|The first excerpt represents the past or something you must release, and is drawn from When a Man Marries by Mary Roberts Rinehart:
pillow, and he wiggled. Please don't squirm," I said coldly. "You
will wear out your--lingerie, and I will have to mend them."
He sat very still for five minutes, when I discovered that I had
put the patch in crosswise instead of lengthwise and that it
would not fit. As I jerked it out he sneezed.
"Or sneeze," I added venomously. "You will tear your buttons off,
and I will have to sew them on."
Jim rose wrathfully. "Don't sit, don't sneeze'," he repeated.
"Don't stand, I suppose, for fear I will wear out my socks. Here,
give me that. If the fool thing has to be mended, I'll do it
|The second excerpt represents the present or the deciding factor of the moment, and is drawn from Domestic Peace by Honore de Balzac:
only in her eyes, her husband came to the door of the ballroom, his
eyes flashing with anger. The old Duchess, watchful of everything,
flew to her nephew, begged him to give her his arm and find her
carriage, affecting to be mortally bored, and hoping thus to prevent a
vexatious outbreak. Before going she fired a singular glance of
intelligence at her niece, indicating the enterprising knight who was
about to address her, and this signal seemed to say, "There he is,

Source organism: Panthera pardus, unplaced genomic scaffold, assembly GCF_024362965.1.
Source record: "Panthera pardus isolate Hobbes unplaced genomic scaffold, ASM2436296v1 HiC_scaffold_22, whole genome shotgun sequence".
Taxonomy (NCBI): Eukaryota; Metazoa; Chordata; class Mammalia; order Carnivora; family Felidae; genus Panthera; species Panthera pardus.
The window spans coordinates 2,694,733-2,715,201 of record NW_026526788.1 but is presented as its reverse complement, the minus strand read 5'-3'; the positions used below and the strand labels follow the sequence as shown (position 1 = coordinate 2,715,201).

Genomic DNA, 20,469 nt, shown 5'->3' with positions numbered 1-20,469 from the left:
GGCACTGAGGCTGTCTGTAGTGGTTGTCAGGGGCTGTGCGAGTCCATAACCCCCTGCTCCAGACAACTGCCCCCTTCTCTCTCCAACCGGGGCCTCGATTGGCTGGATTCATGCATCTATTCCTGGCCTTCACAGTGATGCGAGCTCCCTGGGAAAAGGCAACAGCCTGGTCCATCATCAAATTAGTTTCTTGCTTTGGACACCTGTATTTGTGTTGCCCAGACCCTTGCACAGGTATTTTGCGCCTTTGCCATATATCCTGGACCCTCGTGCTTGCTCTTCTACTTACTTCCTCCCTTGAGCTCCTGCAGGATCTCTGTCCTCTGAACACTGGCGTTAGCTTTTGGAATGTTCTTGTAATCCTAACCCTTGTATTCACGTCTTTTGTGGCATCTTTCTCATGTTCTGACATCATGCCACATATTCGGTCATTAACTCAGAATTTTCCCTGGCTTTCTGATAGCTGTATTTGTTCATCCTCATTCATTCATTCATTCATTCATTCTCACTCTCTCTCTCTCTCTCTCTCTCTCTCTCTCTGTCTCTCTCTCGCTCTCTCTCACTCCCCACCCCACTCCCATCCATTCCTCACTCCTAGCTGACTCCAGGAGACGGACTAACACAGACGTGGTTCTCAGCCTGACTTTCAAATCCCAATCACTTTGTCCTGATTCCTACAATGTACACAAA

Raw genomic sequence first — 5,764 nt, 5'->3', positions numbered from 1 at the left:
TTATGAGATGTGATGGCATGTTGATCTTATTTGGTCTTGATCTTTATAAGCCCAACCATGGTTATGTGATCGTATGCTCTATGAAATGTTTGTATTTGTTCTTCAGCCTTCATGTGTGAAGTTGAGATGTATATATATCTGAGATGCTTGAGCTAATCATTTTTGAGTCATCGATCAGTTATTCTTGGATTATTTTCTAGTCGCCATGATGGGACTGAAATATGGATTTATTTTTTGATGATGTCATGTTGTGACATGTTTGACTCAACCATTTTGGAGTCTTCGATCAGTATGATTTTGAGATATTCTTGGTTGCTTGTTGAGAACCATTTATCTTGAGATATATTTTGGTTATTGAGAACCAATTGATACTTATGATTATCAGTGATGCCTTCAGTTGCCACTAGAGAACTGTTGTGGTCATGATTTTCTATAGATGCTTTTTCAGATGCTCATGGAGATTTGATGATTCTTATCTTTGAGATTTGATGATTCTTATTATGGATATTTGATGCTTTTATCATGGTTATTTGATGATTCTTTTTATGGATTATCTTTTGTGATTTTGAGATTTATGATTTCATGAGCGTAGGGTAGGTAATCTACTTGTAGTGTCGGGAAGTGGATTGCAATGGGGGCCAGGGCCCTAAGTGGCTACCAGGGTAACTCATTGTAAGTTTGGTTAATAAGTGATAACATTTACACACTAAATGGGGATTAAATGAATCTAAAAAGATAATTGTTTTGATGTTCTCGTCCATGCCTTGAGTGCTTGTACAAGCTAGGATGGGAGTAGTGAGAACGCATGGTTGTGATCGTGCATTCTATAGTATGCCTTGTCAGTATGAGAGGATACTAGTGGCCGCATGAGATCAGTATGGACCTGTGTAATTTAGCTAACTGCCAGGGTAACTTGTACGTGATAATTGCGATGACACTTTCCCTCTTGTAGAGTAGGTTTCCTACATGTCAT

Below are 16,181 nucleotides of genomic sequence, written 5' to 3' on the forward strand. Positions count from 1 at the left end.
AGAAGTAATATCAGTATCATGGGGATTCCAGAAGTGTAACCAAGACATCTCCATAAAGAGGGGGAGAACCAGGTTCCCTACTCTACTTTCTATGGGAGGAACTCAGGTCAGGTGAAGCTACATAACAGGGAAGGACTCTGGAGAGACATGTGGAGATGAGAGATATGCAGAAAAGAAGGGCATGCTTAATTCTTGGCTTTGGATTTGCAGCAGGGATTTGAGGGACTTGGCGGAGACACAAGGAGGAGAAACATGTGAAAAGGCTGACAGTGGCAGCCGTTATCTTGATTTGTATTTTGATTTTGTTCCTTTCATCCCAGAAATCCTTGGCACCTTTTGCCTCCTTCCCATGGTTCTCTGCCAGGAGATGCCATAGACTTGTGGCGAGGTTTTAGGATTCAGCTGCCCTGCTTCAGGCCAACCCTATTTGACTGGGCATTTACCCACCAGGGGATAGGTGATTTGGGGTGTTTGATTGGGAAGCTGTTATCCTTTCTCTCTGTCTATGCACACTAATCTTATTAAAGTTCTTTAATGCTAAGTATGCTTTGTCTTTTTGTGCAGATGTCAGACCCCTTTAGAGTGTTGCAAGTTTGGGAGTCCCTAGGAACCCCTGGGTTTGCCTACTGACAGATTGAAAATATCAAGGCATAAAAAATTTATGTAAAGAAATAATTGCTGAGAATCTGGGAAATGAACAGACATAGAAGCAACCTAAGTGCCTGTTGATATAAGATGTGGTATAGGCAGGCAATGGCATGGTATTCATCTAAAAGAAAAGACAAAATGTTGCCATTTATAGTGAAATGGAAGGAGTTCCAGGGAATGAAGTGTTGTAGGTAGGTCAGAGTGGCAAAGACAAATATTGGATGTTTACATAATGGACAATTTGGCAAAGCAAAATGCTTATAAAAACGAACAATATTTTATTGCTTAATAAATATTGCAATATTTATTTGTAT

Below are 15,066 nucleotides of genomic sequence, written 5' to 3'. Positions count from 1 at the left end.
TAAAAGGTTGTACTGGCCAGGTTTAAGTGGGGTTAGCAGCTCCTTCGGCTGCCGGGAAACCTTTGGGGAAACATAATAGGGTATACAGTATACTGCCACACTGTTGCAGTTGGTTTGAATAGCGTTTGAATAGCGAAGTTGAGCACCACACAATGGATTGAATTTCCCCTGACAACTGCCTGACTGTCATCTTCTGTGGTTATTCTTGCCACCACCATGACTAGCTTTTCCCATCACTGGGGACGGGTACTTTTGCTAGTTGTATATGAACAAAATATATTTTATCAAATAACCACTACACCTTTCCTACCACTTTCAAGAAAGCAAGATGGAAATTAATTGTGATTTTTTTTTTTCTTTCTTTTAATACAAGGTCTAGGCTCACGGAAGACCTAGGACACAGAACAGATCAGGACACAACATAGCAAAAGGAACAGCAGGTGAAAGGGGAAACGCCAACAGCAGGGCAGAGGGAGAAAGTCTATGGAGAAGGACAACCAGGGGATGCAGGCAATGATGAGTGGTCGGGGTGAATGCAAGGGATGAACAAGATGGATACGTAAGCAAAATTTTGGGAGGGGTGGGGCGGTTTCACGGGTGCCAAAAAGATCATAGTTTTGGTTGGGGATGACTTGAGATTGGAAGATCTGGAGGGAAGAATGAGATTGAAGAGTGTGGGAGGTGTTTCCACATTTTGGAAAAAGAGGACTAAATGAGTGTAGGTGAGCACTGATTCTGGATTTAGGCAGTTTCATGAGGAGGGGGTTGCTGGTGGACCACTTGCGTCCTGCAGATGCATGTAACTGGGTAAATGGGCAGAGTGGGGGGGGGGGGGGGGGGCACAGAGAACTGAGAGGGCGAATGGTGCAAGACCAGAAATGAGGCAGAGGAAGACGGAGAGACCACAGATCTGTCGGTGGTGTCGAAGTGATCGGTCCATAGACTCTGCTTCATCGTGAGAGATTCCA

Madame de Vaudremont caught these looks of the aunt and niece; a
sudden light dawned on her mind; she was frightened lest she was the
dupe of this old woman, so cunning and so practised in intrigue.
|The third excerpt represents the future or something you must embrace, and is drawn from Woman and Labour by Olive Schreiner:
identical in both forms in infancy, assumes a widely different organisation
when reproductive activity is actually concerned.
When we turn to the psychic phase of human life an exactly analogous
phenomenon presents itself. The intelligence, emotions, and desires of the
human infant at birth differ not at all perceptibly, as its sex may be male
or female; and such psychic differences as appear to exist in later
childhood are undoubtedly very largely the result of artificial training,
forcing on the appearance of psychic sexual divergencies long before they
would tend spontaneously to appear; as where sports and occupations are
interdicted to young children on the ground of their supposed sexual
unfitness; as when an infant female is forcibly prevented from climbing or